Alien, Humanoid, Homo Superior: David Bowie Is Dead

I never really thought that I would write “David Bowie is dead.” It’s not that I thought I might predecease my idol, who was exactly my age now when I was born; it’s that I half-figured he wouldn’t die so much as be assumed directly into outer space with an ambiguous epitaph like Aladdin Sane’s: “1947 – 2016 – 20?”

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The video for “Lazarus,” released on January 7 — only three days before Bowie's death — is clearly intended as a farewell. “Look up here, I’m in heaven/I’ve got scars that can’t be seen,” he sings, after emerging from a closet. In it, Bowie sits in a hospital bed, his eyes bandaged, his body levitating like a ghost (or a doomed astronaut in zero-g). He vogues in a mirror, cheering himself up as sick people sometimes do, pretending their cancer-stricken bodies are full of vitality: “Oh, I’ll be a freak/Ain’t that just like me?”

What a freak. What a complete and total freak.

David Bowie kept his ‘lectric eye on Mars and put his ray gun to the censorious prudes at the BBC and pressed his space-face close to Bing Crosby’s. He was the Goblin King, he was Pontius Pilate, he was Nikola Tesla, he was an FBI Agent who disappeared (twice) into the Black Lodge, he was the judge of the Zoolander-Hansel walk-off. He was the mama-papa who fell to earth and went to Berlin before anybody else was doing that. He was the Tilda Swinton lookalike with the malevolent smile and the permanently dilated pupil that made his eyes look like they were different colors. (They weren’t.) And he could sing: Baritones have natural falsettos, but apart from technical expertise and ability to mimic soul and the New Romantics, the Bowie of “Boys Keep Swinging” and the Bowie of “Suffragette City” are completely different. His vocals could keep up with any physical transformation, even to the croak on his last two records.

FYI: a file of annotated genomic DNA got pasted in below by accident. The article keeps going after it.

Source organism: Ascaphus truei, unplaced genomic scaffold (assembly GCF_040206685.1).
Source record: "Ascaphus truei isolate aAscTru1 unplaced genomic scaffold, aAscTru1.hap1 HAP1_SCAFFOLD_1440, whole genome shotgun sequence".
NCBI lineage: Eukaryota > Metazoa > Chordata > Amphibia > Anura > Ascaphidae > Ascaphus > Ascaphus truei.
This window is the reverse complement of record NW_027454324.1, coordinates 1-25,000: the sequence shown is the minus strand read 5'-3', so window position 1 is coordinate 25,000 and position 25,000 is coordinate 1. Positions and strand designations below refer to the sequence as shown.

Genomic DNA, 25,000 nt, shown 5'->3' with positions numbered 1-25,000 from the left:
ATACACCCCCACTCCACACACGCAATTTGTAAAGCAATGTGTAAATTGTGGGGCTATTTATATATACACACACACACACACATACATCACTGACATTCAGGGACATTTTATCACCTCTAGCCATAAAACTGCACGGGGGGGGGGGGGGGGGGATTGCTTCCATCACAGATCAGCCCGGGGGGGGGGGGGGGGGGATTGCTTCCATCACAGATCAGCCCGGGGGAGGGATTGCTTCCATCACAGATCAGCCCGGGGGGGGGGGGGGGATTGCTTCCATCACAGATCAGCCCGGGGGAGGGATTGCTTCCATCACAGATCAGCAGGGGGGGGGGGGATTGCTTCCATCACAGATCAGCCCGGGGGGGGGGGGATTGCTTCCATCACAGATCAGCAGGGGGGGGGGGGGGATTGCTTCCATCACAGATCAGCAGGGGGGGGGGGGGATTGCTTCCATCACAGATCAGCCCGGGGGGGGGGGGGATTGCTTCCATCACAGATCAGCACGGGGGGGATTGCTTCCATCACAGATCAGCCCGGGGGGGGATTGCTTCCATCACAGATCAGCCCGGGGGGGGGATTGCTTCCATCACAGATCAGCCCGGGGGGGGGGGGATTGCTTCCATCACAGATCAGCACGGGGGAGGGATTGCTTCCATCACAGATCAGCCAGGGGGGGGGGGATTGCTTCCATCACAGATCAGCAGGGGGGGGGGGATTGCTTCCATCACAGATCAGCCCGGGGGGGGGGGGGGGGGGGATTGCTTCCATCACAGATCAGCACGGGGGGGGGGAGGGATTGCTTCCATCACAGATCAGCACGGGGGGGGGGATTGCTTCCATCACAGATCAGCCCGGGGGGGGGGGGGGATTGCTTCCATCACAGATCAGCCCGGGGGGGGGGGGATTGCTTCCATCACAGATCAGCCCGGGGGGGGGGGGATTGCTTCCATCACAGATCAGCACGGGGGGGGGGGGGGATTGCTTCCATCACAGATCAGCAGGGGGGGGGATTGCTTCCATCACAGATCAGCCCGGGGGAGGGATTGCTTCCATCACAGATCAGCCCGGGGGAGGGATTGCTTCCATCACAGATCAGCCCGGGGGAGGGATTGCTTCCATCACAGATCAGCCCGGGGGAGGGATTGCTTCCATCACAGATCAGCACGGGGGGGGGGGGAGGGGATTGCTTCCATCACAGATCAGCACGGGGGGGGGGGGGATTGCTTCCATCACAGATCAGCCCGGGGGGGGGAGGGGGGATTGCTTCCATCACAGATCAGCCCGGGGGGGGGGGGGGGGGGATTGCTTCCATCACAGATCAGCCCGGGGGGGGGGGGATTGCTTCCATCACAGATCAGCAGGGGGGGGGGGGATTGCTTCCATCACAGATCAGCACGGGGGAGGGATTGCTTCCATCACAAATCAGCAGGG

A man who re-enacts his own alter ego’s suicide again and again is a man who routinely peers into the void, and Bowie battled a few addictions over the years. Let’s say, hypothetically, he had joined the 27 Club like Jimi Hendrix and Amy Winehouse and Kurt Cobain (who was obviously a fan, famously covering “The Man Who Sold the World”). He would still have put out eight full-length records, including Ziggy Stardust, Aladdin Sane, and Diamond Dogs. He would have released “Rebel Rebel” and “Big Brother” and “The Prettiest Star” and “Drive-In Saturday” and “Panic in Detroit” and “Changes” and “Queen Bitch,” with “Young Americans” (released when he was 28) probably knocking around in his noggin.

It’s always struck me that this icon to 50 million misfits and weirdoes was, at bottom, a heterosexual male. I won’t presume to police sexual categories, but Bowie always seemed more interested in and identified with the aesthetic possibilities of pansexuality and androgyny than in actually smooching dudes. Maybe he had a genuinely erotic encounter with Mick Jagger, or maybe they just got off on the idea of the tabloids catching two rock stars in bed; it doesn’t matter. David Bowie was exploding categories we take for granted today before they’d even coalesced. He knew gender is performance and did it better than anybody.

And now he’s gone and there’s nothing we can do about it. It would be nice to think that he will come back to warn all the nobody people about impending catastrophe, or even to believe he would never wave bye-bye. But all we can do is sigh when they ask if you knew his name and play the wild mutation as a rock-'n'-roll star — because it's cathartic to be a hero, just for one day.

If David Bowie was transformative on your miserable adolescence, make him know you really care. Make him jump into the air.

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